Behind Ravel’s Boléro: the repercussions of Wellington’s Victory

Smith, R. L. (2015) Behind Ravel’s Boléro: the repercussions of Wellington’s Victory. In: City of Light: Paris 1900-1950: International Conference, 27-29 May 2015, French Cultural Institute, London. (Unpublished)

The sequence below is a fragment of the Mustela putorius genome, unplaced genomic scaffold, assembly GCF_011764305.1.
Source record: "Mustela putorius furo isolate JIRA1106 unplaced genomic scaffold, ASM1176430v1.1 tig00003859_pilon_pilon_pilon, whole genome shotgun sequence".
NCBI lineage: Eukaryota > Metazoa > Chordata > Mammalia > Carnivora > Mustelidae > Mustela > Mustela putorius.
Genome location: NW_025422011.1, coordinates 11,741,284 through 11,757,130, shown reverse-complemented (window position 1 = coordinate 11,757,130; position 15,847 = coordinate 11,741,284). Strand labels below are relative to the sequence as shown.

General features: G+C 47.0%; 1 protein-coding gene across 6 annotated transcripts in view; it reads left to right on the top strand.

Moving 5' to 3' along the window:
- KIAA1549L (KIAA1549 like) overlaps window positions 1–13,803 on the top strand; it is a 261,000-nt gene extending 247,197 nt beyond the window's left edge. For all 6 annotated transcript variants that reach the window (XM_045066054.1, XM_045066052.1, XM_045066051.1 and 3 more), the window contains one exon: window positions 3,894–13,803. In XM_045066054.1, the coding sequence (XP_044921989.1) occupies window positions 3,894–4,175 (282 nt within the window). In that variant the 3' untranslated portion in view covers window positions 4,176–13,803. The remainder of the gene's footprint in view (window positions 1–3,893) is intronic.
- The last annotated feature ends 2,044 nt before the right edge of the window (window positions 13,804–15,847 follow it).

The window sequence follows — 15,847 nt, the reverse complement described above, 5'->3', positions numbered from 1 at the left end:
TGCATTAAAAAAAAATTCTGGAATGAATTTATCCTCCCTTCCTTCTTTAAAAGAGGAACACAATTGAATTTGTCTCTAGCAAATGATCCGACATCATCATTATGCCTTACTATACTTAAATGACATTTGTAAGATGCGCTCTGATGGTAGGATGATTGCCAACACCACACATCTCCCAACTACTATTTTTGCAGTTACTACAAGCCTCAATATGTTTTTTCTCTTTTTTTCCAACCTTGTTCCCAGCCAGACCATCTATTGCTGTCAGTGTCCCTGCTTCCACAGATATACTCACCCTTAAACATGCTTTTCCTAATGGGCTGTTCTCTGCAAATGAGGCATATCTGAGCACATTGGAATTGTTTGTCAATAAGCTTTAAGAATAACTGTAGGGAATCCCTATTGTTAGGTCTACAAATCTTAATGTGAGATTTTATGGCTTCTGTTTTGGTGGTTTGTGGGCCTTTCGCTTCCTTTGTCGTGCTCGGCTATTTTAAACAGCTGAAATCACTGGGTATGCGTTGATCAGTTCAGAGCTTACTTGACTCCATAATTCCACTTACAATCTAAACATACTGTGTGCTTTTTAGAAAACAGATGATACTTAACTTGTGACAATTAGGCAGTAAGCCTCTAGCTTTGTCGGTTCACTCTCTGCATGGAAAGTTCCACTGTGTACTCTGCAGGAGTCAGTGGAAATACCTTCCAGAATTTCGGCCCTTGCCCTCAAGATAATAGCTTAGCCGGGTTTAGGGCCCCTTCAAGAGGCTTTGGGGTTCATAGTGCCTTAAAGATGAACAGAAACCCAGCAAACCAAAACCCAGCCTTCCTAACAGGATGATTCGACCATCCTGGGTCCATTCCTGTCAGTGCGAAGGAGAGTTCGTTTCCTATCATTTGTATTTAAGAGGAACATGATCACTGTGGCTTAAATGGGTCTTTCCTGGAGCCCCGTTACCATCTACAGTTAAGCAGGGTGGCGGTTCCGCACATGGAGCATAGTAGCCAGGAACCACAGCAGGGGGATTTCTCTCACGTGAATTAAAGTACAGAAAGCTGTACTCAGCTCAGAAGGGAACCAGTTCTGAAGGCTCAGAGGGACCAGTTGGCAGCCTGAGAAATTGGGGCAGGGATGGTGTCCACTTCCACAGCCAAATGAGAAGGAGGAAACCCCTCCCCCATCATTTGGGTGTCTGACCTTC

Ravel’s Spanish pieces are often traced back to Bizet’s Carmen, perhaps by way of his own earlier Spanish pieces, Debussy’s, and Chabrier’s España and a few others by French composers. But in fact Spanish fever in France goes back much further, and the genre of the Boléro has been curiously ignored by writers on Ravel. We may be celebrating the bicentenary of Wellington’s victory at Waterloo this year, but more important—crucial in fact—for French music was his former victory at Vitoria in Northern Spain, celebrated by Beethoven in his ‘Battle Symphony’. Wellington’s defeat of the Napoleonic regime in this battle—ending the peninsula wars— resulted in a diaspora of disgraced Spanish intellectuals, artists and musicians moving north, many of them to Paris—these ‘traitors’ were known as afrancesados. Some fled to Paris for professional reasons, some for their lives, and some because many Spanish intellectuals and artists had liberal leanings. During the 1830s they catalysed a fever for Spanish music in France, leading, eventually, to Bizet’s celebrated opera and to its numerous repercussions. The Bolero was importantly fostered by Fernando Sor, in one or two of his compositions, but also in a very full dictionary article, although most of his music was in a more classical style. In the twentieth century, an acquaintance of Ravel – Raoul Laparra – for the first time published a comprehensive study of Spanish folk music. This presentation will unveil some details of this musical progression; Sor’s role in establishing the SeguidillaBolero, Laparra’s role in cataloguing the diverse musical genres of his native country, and some amusing French interpretations of Spanish music, including a notated part for a fan. Without this background, would Ravel have ever composed his most durable piece?

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